Come prepared to talk about what life is like on your farm and engage locals with photos of your animals.

Farmers’ market best practices for any kind of vendor

Whether you’re selling handmade soaps, jars of jam, or your famous beef jerky, follow these ten tips to squeeze a little more success out of your day.

  1. Do your research. Visit local farmers’ markets to see how vendors present and make use of their space. What stalls seem to be more popular? Are there any insights you can apply to your own stall?
  2. Know the local laws and health regulations for how food and goods must be prepared and stored.
  3. Consider limiting your product line to minimize choice overload. In a 2000 study, researchers found that grocery store customers were ten times more likely to try a sample of jam when they had fewer choices to choose from.4
  4. List prices clearly and in a prominent area. Place small cards in front of the products, or list all your prices on a large poster.
  5. Bring a credit card reader so you can accept payments other than cash. Check to see if WiFi is available at the farmers’ market. If not, you’ll need a hot spot to operate the card reader.
  6. Pack extra supplies and ensure you have everything you need to prevent things from spoiling — both on the way to the market and while they sit outside all day.
  7. Offer examples of how to use your products, so people feel excited to buy. You could even print out a recipe idea on the back of a business card and include it with every sale.
  8. Add some decor to your booth to make it more inviting and help people connect with you. Mason jars, string lights, and photos of you and your team are all good options. Make your food stand out with a tablecloth that has a contrasting color.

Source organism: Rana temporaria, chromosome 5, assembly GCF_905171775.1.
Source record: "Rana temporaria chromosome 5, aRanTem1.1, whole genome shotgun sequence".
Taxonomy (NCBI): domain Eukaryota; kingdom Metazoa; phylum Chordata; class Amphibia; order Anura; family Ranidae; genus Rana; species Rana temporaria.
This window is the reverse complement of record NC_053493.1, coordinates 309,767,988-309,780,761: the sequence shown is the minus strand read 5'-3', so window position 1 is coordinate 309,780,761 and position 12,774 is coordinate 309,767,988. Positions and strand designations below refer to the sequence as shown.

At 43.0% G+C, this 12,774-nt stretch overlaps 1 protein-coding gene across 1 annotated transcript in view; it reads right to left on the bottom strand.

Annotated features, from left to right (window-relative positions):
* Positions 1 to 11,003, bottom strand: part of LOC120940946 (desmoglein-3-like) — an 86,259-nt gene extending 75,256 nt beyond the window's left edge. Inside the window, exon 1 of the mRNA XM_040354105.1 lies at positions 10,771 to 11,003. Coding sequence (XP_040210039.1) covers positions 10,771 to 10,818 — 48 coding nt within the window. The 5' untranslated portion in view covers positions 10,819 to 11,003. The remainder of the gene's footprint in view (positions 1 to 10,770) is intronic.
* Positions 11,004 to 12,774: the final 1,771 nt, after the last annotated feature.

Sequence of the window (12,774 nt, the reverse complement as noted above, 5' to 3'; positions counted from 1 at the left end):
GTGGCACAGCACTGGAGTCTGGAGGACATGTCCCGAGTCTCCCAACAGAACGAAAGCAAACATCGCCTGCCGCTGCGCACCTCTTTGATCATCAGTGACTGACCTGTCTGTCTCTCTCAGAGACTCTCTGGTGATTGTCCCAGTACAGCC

9. Encourage social shares by listing your Instagram handle on a sign where everyone can see it.
  10. Plan to give away free samples! This is the singlehanded best way to get people to love (and buy) your food. Plus, it gives you an opportunity to start a conversation with them.

Produce, plan, and prepare

Before you sell at a farmers’ market, prepare all the necessary paperwork, including licenses and permits for the products you sell.

Then, make a plan for success. Prepare your food, with a focus on products that are local, seasonal, and uniquely yours. Think about how you can encourage more sales with limited product lines and strategic pricing. Have a marketing plan that includes business cards, Instagram, and plenty of free samples.

Finally, make sure you’re protected with insurance. Most farmers’ markets require vendors to show proof of coverage. With Thimble’s Food Vendor Insurance, you can get insurance for your business in as fast as 60 seconds. What’s more, you can secure coverage for a month, a day, or just a few hours. It’s like it was designed for farmers’ markets! Get your free quote now.


  1. Civil Eats. Exploring a Decade of Big Changes in Local Food.
  2. SmartBrief. Farmers’ markets played a bigger role in feeding America in the pandemic.
  3. Farmers’ Market Federation of New York. Permits/Licenses/Certificates Required for Farmers’ Market Sellers.
  4. American Psychological Association. When Choice is Demotivating: Can One Desire Too Much of a Good Thing?